The new direction was necessary for Ginsberg, he said, along with his business partner, Joel Eichel, after they took over the business from his father, Jerry. "The big change for us happened in the 1980's, when all the chain pharmacies started coming, " he said in an interview with SmartBiz.com, a Web publication. "We freaked out. But then we said to ourselves, we can't play that game—we'll never win, and it's not our game." Under his guidance, Bigelow Chemists launched a catalog operation in the mid-1990s, which enabled it to reach a larger audience. Ginsberg also hired a makeup artist to create a makeup line called Alchemy, launched in 1998, and even opened a second store, an in-house boutique at Jeffrey New York, an upscale clothing retailer. By the end of the decade, Bigelow Chemists products were available in more than 200 specialty stores across the United States, and had sales estimated at sales of $20 million in 2000.

In 2005, Ginsberg and Eichel struck a deal with Bath & Body Works, a major mall retailer with more than 1, 500 stores, to sell their specialty wares under the vintage brand name of C.O. Bigelow & Co. Packaged in glass bottles with a retro feel, the line includes favorites such as Rose Wonder Cold Cream and 1838 Herbal Balm, scented with calendula, clover, and ginger. The Bath & Body Works deal also included a few new freestanding Bigelow stores, which totaled seven by the end of 2005.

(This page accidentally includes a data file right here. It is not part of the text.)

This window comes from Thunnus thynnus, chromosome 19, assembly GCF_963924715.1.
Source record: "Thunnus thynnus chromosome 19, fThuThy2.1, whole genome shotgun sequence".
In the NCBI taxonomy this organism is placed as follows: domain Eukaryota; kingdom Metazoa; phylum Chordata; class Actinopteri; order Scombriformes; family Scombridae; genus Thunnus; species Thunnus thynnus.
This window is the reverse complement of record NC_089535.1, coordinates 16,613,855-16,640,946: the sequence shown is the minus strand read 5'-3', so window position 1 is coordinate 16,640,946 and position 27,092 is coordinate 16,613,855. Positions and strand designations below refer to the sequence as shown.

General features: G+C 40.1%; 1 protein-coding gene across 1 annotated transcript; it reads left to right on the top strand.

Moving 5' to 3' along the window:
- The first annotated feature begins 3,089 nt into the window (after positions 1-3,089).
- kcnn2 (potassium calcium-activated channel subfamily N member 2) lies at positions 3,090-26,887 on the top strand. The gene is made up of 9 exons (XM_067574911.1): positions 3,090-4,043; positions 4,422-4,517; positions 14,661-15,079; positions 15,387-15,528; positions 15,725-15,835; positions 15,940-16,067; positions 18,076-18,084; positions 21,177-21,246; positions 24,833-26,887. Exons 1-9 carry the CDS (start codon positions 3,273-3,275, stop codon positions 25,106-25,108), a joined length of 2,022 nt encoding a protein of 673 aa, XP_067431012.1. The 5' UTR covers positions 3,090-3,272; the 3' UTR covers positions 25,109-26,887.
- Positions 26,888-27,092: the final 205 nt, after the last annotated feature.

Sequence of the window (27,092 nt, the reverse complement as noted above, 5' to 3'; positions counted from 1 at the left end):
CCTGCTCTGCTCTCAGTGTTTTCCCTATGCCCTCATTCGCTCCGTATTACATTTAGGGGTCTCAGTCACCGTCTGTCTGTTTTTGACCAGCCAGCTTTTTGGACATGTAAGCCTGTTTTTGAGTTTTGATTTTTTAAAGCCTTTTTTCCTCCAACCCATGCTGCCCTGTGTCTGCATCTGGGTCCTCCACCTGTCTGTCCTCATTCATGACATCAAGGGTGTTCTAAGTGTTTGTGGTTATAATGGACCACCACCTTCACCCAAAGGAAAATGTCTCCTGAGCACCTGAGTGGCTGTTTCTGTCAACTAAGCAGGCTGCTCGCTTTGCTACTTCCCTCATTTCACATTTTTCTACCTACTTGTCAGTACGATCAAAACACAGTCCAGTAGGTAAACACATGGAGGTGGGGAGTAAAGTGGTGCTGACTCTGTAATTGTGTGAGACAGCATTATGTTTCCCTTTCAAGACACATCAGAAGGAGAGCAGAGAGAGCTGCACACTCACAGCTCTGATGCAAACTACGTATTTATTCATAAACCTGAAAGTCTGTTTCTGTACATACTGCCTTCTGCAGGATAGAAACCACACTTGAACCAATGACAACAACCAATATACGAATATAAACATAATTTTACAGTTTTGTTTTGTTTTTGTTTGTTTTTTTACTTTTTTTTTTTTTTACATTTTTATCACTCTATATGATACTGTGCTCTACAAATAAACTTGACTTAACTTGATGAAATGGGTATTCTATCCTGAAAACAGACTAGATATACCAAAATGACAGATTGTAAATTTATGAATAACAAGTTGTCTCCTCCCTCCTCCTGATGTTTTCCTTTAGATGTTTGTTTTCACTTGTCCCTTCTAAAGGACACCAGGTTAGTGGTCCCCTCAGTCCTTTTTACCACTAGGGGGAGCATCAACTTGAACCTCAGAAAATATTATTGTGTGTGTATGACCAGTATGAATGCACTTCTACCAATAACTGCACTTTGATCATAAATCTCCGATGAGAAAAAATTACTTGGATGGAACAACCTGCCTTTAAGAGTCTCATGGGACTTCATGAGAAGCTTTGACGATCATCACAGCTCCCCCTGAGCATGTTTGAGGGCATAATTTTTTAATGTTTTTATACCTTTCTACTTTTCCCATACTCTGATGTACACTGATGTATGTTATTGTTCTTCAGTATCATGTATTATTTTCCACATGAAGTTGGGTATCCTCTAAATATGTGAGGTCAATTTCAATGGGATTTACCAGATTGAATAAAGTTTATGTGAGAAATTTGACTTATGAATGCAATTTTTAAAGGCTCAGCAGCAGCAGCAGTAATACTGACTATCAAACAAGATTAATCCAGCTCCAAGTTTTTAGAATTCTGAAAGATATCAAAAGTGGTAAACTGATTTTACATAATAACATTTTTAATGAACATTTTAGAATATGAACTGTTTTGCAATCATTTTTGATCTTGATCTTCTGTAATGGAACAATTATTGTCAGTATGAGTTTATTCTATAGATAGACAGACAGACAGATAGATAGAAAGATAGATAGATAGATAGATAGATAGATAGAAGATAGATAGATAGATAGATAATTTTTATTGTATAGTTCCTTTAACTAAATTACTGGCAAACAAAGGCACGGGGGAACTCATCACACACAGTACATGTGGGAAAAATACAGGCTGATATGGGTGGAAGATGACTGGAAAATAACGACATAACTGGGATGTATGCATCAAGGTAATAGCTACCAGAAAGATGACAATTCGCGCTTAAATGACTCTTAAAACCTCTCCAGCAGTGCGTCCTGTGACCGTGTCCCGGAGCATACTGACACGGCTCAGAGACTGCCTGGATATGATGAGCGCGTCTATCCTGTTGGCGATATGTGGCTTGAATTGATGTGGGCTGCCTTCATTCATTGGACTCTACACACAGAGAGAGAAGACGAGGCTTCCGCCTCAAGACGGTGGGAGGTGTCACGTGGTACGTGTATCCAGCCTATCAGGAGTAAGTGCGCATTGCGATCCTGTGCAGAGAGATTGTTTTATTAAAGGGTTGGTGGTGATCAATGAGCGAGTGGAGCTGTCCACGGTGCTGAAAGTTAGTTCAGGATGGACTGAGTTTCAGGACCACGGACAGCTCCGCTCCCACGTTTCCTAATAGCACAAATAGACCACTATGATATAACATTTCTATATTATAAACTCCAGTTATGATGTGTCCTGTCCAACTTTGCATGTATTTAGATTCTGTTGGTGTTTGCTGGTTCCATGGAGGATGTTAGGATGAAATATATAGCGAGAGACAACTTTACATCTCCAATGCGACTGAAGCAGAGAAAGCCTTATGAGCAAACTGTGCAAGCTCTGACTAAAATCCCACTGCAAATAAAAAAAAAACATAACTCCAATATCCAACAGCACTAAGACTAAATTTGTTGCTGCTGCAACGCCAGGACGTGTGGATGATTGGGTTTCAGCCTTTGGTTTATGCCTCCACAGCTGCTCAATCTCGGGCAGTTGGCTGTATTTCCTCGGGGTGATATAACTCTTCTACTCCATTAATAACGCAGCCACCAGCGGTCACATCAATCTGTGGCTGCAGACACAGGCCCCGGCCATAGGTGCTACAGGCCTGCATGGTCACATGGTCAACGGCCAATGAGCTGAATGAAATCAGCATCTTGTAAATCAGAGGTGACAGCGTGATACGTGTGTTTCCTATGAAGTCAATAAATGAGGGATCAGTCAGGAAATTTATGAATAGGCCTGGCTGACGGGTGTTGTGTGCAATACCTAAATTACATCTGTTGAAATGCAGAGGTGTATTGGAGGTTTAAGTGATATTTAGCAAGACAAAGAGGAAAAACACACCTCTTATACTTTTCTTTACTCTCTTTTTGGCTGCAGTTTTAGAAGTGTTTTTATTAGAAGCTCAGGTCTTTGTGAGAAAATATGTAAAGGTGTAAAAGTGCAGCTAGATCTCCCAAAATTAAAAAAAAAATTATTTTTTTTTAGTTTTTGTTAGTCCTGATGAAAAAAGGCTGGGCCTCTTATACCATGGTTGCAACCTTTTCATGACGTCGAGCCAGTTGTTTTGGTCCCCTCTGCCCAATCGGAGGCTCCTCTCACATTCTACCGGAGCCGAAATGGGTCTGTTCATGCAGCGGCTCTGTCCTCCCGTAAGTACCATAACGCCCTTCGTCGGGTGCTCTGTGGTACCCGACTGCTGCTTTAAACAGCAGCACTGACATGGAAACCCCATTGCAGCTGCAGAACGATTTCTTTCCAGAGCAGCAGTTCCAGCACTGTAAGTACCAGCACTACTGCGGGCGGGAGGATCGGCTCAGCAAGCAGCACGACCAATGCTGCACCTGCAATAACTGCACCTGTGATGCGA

Legendary in Manhattan for its personalized customer service, the original Bigelow Chemists still boasts messenger deliveries for prescriptions, house accounts, and even flavors the occasional pet medicine for its devotees. Famous names still shop there, including Greenwich Village denizens Sarah Jessica Parker and Robert De Niro. Ginsberg's business still has its original molded ceilings and oak cabinets from 1902, features found in none of the CVS, Rite-Aid, or Duane Reade stores chain drugstores that are a ubiquitous Manhattan presence. "I love chains, " Ginsberg said in the interview with Smart-Biz.com. "What they do and what I do is completely different. I love to go into the big chain pharmacy near my house, because every time I go in, I have a horrible experience, and I walk out with a smile on my face knowing my business has at least another ten years in it."

Sources

Periodicals

Crain's New York Business , October 8, 2001, p. 21.

Drug Topics , July 18, 1988, p. 66.

Record (Bergen County, NJ), November 2, 2005, p. B1.

Vogue , March 2005, p. 450.

WWD , July 30, 1999, p. 11.

Online

"Ian Ginsberg, Bigelow Chemists, " SmartBiz , http://www.smartbiz.com/article/articleprint/ 394/-1/1 (April 23, 2006).

Carol Brennan